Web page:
Plus, when Engineering, Product, Marketing, Customer Success, Sales, Design, HR are all managing unique workflows in the same tool, communication and alignment get easier. Sharing tasks, staying updated on progress, giving feedback, setting goals all become a little bit less cumbersome when one tool visualizes the majority of the work.
You can even use Custom Workflows as an opportunity for silliness and giggles.
This 36-person team out of London, bills itself as Europe's largest phone charging network with tons of power banks in useful places like concert venues.
Pam Hernandez, Head of Product at ChargedUp told us that the team makes Workflow States funny. “I loved how the team had set it up and made it their own,” Pam said. “One small example: they use funny titles in the workflow state columns rather than more traditional, businessy, scrummaster titles. It makes updating a Story just a little more enjoyable.”
Let teams add bits of goofiness and wit to the Workflow if they want. Give Workflow States funny names that maybe makes fun of the process or calls out a thing that always happens yet no one talks about. Of course don’t force it, but see what emerges while you work together.
She said the flexibility she and the team love about Shortcut is more than just the ability to insert inside jokes and funny titles for things directly into the software. It’s also about how Shortcut can act as a single source of truth for ChargedUp projects.
OCV, an app-development agency out of Alabama, is doing awesome customization to get all departments into Shortcut which is particularly useful when they have such a high volume of tasks with handoffs across teams. They manage everything under one hood: Shortcut. All the work is in there, from the 60 apps in active development at any one time, to the over 200 apps they currently manage, to the new projects entering the queue from Sales, to the stream of questions funneling in from the Support team.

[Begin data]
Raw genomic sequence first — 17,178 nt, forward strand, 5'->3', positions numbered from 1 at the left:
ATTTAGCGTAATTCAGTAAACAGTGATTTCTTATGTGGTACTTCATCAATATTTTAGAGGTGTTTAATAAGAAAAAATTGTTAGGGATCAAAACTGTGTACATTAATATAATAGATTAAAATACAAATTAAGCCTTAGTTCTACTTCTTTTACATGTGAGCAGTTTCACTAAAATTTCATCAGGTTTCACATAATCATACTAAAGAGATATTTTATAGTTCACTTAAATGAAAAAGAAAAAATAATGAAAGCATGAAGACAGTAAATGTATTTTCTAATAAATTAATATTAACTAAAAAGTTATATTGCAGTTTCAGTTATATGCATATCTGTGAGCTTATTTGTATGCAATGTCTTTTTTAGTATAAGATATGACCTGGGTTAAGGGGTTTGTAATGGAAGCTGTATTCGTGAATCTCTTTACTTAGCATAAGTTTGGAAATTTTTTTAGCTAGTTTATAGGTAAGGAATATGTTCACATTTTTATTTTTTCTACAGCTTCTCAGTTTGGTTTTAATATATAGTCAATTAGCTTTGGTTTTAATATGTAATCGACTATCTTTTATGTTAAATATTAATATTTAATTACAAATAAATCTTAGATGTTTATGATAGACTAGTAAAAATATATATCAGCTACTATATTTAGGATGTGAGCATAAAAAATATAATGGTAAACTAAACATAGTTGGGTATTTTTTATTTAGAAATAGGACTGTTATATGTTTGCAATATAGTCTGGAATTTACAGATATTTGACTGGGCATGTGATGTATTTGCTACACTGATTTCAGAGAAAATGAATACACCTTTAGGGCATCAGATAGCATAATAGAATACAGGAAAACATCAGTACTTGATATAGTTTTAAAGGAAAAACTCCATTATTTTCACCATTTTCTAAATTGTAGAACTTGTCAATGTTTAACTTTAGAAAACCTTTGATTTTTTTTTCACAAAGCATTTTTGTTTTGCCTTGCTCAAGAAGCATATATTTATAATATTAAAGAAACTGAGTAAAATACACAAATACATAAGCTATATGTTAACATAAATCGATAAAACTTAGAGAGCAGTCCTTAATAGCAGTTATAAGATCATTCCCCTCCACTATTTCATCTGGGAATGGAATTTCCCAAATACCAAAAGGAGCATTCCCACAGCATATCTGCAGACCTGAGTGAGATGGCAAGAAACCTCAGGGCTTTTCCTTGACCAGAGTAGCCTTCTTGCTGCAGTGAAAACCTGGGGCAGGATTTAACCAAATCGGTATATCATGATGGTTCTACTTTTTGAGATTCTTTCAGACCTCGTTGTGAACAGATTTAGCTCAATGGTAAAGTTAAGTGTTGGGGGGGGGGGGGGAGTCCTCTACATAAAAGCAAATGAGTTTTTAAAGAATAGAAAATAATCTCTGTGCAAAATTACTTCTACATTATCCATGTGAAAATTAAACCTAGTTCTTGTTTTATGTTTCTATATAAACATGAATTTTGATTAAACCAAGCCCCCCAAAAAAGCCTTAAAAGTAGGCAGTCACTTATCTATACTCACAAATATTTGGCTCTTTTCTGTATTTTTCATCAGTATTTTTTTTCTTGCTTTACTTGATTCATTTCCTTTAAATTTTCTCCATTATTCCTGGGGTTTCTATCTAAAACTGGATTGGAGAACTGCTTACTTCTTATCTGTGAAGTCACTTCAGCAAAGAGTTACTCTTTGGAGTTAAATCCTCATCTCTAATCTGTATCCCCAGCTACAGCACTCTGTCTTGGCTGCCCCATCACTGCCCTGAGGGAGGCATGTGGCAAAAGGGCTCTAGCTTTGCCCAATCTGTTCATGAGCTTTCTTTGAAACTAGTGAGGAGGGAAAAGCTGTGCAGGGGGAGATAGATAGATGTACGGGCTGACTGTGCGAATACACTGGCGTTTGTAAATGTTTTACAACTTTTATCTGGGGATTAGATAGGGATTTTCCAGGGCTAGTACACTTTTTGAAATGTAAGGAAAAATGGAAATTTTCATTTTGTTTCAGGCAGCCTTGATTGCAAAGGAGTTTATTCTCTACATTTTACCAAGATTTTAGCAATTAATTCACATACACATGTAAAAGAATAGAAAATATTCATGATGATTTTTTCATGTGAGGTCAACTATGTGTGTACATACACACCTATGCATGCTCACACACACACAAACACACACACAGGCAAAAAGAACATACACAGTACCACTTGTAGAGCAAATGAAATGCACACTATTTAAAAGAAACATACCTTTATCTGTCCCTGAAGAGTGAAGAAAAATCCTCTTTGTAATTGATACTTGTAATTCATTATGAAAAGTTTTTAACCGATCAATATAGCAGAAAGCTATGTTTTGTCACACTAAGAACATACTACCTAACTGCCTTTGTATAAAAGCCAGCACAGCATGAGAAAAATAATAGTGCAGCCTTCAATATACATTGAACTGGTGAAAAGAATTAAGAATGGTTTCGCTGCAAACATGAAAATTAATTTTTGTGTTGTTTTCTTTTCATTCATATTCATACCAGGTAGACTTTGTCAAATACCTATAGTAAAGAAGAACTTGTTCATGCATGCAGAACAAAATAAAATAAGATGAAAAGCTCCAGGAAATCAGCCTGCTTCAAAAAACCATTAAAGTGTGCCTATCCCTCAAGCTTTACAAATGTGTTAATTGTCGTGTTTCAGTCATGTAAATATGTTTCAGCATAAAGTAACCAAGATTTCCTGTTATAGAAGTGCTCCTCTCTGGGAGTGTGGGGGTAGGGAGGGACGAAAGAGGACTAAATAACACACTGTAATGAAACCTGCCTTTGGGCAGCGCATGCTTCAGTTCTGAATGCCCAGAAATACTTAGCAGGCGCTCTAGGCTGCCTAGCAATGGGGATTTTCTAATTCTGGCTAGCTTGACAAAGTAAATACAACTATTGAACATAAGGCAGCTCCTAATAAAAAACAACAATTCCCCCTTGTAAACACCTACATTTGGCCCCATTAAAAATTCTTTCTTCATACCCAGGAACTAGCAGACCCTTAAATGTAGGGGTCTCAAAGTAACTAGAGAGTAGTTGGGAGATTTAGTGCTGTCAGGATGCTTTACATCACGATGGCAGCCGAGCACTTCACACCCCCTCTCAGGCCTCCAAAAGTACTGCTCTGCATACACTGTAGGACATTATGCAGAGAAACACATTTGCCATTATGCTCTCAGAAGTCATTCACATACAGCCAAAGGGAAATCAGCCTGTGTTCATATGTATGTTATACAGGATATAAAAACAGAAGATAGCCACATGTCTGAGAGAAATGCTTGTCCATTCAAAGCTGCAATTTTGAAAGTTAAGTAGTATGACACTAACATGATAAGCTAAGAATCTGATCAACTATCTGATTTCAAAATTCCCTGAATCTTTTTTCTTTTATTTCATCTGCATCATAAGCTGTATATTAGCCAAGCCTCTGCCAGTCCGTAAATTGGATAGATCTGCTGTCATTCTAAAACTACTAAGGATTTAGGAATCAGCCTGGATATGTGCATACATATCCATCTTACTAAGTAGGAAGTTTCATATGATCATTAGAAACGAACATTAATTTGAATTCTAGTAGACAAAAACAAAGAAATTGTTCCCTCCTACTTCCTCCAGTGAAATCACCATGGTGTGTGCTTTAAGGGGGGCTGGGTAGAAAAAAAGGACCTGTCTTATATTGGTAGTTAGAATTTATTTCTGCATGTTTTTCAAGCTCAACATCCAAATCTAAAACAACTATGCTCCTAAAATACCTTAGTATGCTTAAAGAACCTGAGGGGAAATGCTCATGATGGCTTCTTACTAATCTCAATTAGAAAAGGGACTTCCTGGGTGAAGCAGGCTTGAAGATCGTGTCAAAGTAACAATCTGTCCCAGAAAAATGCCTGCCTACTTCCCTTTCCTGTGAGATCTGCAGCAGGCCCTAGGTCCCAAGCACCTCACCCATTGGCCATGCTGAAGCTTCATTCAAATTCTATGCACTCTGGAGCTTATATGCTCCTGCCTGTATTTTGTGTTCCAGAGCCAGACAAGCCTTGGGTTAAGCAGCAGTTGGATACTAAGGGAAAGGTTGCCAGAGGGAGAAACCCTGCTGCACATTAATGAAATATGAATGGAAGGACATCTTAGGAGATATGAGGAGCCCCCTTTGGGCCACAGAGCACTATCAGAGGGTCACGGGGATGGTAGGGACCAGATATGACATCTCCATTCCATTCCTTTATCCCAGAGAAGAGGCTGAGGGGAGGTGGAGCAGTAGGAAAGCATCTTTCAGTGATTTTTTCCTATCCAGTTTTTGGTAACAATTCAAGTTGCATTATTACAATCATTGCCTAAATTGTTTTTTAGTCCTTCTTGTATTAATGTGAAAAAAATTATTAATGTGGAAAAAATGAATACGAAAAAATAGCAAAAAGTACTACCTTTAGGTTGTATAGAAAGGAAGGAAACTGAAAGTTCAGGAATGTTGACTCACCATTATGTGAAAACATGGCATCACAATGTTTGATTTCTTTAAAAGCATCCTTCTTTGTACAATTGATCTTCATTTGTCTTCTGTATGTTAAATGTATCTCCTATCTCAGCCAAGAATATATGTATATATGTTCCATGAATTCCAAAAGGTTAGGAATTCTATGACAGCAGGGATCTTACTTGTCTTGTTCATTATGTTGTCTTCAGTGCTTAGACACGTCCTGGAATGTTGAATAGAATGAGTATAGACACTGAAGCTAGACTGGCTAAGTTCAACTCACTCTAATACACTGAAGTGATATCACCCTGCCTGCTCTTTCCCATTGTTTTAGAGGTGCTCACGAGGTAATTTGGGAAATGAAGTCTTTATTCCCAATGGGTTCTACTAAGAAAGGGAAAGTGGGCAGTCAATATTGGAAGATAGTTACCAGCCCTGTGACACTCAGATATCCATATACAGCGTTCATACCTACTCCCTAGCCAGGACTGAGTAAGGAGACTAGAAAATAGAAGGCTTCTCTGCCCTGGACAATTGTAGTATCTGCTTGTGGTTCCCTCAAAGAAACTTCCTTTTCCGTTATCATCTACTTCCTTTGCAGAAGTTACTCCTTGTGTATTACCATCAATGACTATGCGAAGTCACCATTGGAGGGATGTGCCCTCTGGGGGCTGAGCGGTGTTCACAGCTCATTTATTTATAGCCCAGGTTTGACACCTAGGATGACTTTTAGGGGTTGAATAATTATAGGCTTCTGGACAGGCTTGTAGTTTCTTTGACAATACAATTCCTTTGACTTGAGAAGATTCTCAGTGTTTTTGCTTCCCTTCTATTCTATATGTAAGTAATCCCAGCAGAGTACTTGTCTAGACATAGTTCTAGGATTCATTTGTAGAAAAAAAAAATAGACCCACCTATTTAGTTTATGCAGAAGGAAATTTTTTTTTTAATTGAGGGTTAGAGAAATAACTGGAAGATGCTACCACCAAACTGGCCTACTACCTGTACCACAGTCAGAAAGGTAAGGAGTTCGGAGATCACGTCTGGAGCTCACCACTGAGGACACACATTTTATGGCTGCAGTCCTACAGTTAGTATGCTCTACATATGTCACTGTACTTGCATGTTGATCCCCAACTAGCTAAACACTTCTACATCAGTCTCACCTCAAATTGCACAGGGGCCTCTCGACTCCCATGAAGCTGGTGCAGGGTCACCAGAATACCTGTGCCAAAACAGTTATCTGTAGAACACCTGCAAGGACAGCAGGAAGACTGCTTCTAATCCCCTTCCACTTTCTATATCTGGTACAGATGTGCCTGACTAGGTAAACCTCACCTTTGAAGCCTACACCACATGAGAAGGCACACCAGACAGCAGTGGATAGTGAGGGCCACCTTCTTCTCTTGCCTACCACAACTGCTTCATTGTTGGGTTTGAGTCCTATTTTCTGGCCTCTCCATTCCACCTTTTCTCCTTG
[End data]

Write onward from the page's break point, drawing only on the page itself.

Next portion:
Workflows can be as infinite as you are—don’t try to make 1 work for everyone. Especially when you have lots of little projects, you may want lots of Custom Workflows. And since multiple Workflows can use the same Workflow States, you don’t need to constantly think of your own phases. Lean on the collective process wisdom from your coworkers.
That’s a lot of needs being tended to with Custom Workflows. Each team at OCV has its own workspace customized with specific the Workflow that fits. The Support team’s Workflow pulls in their Zendesk queue and turns tickets into Stories. The Graphics team setup Zapier to funnel Formsite into Shortcut.
Even though a lot of the terminology in Shortcut is specific to agile development and some default workflows are built for engineers, we love seeing the ways teams use Custom Workflows to meet their needs. Turns out people don’t always love the default option.
“Really, Shortcut has given us a little bit more of a playground because we don't use a typical engineering workflow,” Josh Carter, Engineering Manager at OCV, told us.
So if you are the kind of team that doesn’t want to conform to the default, or you have unique steps to your process (we’re guessing that’s pretty much everyone), try making a custom workflow or two (or eight). We’re excited to see exactly what kind of weird steps your teams take in the process of moving their work from conception to creation to completion.